“When the day of Pentecost had come, they were all together in one place. 2And suddenly from heaven there came a sound like the rush of a violent wind, and it filled the entire house where they were sitting.” – Acts 2:1-2

For half a day this week, I accompanied Liam’s kindergarten class as a chaperone on their field trip to the Greensboro Science Center. The kids were just so excited — there were peacocks to see, sharks to squeal over, bugs and reptiles and dinosaur bones and jellyfish to capture. Their spirit carried the day until — as kindergarteners are wont to do — they began losing steam just after lunch. While we waited to load the buses, several of his classmates spotted a capsule in the lobby called “Arctic Blast,” where for $2, you could experience one minute of a rushing wind whipping cold and hard in your face. As you might imagine, the kids loved it. Their squeals of abundant delight nearly overtook the sound of such forceful gust. My mind already on Pentecost Sunday, I couldn’t help but note the irony of choosing (and paying!) for wind to whip you around!

Most of us don’t frequent such a capsule or experience the arctic blasts it evokes on the regular, but  but oh what lengths to which we go to try and capture the sensation of such movement, such force, such experience! From extreme sports to risky behavior, mind-altering chemicals to mood-altering adulation, we humans can’t help ourselves sometimes. It’s as if we’re straining back in our collective ancient memory for just a fraction of the moment that day when the Spirit poured forth among them and whistled the church into being.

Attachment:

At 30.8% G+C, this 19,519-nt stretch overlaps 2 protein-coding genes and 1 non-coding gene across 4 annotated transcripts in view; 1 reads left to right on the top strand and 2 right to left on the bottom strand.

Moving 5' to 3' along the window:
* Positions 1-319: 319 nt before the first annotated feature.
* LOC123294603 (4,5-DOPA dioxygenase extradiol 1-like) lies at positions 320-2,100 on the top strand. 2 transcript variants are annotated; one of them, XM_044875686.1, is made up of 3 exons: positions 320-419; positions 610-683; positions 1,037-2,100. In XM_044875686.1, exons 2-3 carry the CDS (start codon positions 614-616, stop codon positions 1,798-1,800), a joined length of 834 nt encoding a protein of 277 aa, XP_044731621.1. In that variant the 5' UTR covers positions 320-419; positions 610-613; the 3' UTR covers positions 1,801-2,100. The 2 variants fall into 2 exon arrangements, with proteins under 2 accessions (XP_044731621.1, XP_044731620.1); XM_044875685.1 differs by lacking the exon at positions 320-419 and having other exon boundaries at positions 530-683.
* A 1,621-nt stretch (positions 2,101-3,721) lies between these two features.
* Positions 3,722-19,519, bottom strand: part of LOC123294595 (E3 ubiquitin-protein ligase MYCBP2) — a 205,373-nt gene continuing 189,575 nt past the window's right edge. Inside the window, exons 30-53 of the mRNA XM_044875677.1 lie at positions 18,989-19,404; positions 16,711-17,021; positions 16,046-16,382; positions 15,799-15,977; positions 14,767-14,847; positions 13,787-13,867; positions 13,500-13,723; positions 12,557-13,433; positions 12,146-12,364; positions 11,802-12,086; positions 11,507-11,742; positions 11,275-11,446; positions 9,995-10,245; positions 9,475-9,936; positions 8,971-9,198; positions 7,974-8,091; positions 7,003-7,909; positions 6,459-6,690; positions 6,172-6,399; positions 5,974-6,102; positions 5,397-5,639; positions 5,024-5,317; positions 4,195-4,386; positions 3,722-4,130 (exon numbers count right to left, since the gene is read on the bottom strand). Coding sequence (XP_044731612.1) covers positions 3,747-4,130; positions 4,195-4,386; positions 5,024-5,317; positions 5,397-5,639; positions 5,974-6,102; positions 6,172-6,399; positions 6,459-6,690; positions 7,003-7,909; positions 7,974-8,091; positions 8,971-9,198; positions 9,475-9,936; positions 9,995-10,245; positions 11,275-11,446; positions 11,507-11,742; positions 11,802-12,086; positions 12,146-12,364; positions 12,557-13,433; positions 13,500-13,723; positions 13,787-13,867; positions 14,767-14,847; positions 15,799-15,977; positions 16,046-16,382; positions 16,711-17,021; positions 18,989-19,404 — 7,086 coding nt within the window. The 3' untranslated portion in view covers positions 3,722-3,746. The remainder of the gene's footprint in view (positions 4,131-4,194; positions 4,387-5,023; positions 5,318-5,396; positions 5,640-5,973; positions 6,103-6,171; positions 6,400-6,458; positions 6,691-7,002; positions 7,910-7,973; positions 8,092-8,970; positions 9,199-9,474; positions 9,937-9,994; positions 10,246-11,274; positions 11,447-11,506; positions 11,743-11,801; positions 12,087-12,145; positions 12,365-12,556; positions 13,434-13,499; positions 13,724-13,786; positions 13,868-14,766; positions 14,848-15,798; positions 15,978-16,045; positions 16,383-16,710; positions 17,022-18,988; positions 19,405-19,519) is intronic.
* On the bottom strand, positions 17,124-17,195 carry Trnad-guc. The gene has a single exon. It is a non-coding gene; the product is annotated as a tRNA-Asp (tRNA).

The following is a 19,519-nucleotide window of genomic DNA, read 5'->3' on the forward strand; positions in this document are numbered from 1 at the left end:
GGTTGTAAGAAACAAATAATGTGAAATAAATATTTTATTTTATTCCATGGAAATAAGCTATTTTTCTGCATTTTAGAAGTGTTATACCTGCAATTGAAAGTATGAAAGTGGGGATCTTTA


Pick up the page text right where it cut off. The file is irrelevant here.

Sometimes we feel the Spirit move in a blast-y, raucous sort of way, filled with that sensation we’re seeking. Other times, the Spirit is gusty and howling, driving us away from or toward the thing we’d rather ignore. Then the Spirit is quieter, subtle and sweeping in her life-breath, beckoning us to ride the ripples of the whisper. But always, always the Spirit is at work — lifting the fallen, wailing with the brokenhearted, unrelenting in her invitation to consider God’s perpetual presence in the world.

That ever-present accompaniment is how I experienced the Spirit this week: binding dear friends ever closer together though miles separate our daily lives, energizing the exuberance of adolescent activity, echoing from peak to peak with the song of creation as voluminous as the view, guiding the ordinary rhythms of each day, stirring a church towards its vibrant future.

Breath, wind, Spirit, God:  
All as present as that which we inhale, exhale, inhale, exhale. 

Together in the work of Love,
Pastor Emily 

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